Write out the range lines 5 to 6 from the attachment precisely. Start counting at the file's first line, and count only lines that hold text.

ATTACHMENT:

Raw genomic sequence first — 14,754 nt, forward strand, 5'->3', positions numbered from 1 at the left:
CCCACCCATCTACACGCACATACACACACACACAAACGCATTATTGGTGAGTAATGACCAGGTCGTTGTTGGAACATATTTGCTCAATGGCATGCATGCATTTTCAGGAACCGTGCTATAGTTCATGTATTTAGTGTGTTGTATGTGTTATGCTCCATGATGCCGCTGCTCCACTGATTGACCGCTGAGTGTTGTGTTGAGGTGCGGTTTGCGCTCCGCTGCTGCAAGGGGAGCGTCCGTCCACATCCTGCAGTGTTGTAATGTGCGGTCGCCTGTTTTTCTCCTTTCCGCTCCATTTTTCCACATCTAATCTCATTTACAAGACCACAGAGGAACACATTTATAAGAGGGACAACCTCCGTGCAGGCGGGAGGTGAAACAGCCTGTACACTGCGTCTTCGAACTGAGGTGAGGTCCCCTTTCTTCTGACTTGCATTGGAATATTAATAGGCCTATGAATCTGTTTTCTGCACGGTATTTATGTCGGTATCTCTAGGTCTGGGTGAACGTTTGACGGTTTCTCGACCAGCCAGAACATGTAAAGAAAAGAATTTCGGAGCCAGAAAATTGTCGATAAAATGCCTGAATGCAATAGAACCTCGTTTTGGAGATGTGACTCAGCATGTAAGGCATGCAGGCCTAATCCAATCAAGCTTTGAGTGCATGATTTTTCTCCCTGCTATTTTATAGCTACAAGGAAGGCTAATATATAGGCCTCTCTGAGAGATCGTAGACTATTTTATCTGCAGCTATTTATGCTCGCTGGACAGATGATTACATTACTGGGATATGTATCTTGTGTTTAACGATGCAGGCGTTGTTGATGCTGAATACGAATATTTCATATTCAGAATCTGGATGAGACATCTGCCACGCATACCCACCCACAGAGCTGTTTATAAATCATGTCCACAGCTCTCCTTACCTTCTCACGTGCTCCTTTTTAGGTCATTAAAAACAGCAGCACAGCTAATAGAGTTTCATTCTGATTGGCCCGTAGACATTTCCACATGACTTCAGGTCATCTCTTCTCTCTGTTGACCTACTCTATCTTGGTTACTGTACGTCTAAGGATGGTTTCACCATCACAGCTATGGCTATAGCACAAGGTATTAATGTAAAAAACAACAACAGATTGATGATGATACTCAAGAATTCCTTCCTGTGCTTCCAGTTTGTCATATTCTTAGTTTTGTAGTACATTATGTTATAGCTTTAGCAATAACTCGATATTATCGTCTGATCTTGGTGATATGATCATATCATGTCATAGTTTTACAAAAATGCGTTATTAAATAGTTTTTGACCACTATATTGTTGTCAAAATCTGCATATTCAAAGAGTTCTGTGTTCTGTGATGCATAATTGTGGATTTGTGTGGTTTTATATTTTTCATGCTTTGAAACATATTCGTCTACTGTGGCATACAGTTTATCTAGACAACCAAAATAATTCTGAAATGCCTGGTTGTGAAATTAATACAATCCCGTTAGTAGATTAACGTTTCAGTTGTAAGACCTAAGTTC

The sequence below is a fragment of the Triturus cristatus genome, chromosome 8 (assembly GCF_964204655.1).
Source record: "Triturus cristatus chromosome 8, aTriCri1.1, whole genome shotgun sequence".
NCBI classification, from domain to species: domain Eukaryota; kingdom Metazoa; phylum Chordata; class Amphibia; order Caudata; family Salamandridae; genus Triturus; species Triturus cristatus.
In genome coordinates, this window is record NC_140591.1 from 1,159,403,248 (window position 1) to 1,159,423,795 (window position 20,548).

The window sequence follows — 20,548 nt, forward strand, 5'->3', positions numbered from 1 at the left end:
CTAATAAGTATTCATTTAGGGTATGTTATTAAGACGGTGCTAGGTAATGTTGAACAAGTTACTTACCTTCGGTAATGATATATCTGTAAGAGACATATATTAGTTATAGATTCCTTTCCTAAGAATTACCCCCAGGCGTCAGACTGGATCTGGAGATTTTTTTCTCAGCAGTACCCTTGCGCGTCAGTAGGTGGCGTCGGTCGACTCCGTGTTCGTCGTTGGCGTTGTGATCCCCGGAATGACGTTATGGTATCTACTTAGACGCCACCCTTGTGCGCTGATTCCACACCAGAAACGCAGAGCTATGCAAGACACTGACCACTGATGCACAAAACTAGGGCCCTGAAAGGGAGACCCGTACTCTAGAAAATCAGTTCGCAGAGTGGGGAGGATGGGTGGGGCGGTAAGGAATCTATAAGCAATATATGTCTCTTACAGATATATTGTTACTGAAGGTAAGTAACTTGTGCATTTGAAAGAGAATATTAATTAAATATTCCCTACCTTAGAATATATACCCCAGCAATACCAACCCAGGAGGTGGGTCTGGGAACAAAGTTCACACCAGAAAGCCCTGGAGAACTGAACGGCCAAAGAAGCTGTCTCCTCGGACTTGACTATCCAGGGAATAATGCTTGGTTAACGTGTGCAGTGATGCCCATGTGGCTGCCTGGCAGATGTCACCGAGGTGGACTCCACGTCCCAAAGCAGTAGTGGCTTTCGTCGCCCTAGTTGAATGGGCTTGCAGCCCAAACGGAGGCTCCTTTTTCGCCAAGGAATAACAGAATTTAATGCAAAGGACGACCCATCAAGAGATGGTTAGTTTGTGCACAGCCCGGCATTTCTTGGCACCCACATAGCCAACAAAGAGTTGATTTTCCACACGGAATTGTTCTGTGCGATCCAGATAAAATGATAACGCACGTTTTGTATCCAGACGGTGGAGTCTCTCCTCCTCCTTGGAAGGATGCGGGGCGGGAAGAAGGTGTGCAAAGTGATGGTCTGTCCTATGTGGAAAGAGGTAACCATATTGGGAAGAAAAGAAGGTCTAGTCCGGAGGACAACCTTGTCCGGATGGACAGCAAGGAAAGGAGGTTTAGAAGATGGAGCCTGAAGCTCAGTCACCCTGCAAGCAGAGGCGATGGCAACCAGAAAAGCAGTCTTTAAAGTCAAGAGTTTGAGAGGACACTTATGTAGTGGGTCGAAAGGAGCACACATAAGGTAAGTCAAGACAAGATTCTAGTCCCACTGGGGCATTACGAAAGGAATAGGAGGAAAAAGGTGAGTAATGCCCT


NCBI classification, from domain to species: domain Eukaryota; kingdom Metazoa; phylum Chordata; class Amphibia; order Caudata; family Salamandridae; genus Triturus; species Triturus cristatus.
In genome coordinates, this window is record NC_140591.1 from 1,159,403,248 (window position 1) to 1,159,423,795 (window position 20,548).